Elements of Pro Forma Financials
Pro forma financial statements should include a balance sheet, an income statement and a statement of cash flows. A balance sheet in this case will show the projected assets and liabilities of the business. An income statement will show the projected income (or losses) of the business in a given year. A statement of cash flows will show the projected liquidity and operating cash for a business in a given year.
Reporting of Pro Forma Financials
Pro forma financials are often presented to potential investors in a company to show the financial merits of an investment. Similarly, public companies must file pro forma financials with the Securities and Exchange Commission. The SEC also requires publicly traded companies to file pro forma financials anytime there is a significant change in the accounting methodology used by that company.
Adjusting Pro Formas for Acquisitions or Disposal of Parts of the Business
Because one of the main functions of pro forma financials is to compare one year of business experience to another, acquisition or disposal of parts of the business may require adjustments to the pro forma financials to create an "apples to apples" comparison. For example, pro forma financials may need to exclude the addition of a new part of the business to compare the operations of the existing business year over year.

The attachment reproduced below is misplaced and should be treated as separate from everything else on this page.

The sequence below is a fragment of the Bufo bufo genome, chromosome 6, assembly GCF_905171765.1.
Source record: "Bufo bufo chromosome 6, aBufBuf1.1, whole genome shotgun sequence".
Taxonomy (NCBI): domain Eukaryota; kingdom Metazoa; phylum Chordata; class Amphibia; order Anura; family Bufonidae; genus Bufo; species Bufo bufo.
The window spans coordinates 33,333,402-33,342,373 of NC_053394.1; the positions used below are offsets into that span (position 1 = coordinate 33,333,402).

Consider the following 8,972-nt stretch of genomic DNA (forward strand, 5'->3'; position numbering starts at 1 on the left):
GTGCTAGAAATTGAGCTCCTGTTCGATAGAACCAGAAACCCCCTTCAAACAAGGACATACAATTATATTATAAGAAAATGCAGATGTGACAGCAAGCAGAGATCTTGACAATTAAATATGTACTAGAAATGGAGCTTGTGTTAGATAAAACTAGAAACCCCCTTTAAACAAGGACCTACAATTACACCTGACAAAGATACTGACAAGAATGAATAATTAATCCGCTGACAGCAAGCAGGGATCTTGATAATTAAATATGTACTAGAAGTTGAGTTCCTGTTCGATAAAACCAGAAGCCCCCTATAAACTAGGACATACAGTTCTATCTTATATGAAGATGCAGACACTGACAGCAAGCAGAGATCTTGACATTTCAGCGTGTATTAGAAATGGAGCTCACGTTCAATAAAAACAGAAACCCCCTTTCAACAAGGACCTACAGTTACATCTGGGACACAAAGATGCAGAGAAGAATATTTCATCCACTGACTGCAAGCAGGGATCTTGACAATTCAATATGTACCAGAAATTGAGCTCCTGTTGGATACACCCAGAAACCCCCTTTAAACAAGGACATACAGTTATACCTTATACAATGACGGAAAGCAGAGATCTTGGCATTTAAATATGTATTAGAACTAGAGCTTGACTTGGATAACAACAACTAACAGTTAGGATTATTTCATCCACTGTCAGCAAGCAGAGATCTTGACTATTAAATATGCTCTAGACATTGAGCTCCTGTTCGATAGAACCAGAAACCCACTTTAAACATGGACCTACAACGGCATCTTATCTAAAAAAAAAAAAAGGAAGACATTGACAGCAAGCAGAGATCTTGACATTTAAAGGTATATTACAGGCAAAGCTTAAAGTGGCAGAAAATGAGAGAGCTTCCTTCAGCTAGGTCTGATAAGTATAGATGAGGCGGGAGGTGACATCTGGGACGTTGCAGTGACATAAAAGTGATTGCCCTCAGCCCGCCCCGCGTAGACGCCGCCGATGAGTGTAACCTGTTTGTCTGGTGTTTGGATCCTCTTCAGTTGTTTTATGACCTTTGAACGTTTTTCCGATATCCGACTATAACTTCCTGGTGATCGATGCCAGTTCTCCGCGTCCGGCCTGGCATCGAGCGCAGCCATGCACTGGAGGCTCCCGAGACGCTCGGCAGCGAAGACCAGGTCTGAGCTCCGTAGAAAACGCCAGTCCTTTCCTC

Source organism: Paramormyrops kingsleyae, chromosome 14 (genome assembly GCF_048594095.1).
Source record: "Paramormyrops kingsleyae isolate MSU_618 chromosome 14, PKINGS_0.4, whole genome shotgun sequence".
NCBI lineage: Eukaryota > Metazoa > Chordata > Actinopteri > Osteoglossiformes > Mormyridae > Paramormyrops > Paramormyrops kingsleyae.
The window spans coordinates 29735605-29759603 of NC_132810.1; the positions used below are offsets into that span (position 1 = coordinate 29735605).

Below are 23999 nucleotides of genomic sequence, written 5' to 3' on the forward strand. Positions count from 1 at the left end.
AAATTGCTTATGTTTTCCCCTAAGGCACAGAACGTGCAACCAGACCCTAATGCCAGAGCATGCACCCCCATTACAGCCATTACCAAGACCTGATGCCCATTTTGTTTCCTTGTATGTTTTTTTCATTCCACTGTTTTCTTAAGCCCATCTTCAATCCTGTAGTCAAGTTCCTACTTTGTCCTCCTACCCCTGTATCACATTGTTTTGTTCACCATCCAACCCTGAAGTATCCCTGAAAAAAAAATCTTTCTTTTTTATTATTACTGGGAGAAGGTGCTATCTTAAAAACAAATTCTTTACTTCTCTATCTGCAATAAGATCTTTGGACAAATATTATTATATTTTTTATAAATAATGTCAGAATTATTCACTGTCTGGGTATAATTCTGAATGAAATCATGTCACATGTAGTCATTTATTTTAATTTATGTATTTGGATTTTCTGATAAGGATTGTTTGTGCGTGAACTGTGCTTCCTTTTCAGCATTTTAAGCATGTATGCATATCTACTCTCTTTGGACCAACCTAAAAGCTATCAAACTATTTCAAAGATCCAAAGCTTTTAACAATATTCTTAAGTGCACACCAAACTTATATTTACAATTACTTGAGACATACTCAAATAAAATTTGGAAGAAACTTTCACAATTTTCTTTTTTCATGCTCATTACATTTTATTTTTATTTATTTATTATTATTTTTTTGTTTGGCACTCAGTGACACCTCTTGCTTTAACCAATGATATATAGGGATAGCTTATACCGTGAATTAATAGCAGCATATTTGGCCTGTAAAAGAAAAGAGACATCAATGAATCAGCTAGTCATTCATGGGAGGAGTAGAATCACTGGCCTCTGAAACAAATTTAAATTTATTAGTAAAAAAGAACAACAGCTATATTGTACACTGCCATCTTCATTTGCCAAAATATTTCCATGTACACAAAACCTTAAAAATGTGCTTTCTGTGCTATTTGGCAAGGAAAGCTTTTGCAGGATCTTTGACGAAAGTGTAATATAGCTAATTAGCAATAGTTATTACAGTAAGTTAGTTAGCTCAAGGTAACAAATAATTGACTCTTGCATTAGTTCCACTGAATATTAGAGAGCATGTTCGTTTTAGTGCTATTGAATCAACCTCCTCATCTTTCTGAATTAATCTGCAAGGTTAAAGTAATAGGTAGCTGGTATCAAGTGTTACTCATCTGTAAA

Pro Forma Financials as Part of a Business Start-up
A business plan should nearly always include pro forma financials to show the projected viability of a new business. First and foremost, the pro forma financials are valuable for the entrepeneur seeking to start the business to determine its viability, the appropriate speed at which to expect the business to grow and to consider alternative plans.
Additionally, for start-ups that are seeking bank loans, the pro forma financials will be essential in the bank's consideration process.
Accounting Standards and Pro Forma Financials
Pro forma financials by their very nature use projects and forecasted figures. Consequently, they are not bound by Generally Accepted Accounting Principles in the same way as actual financial statements are. This means that there is considerable leeway in the computation of the figures and, in turn, there should be some skepticism by those reviewing pro forma financials.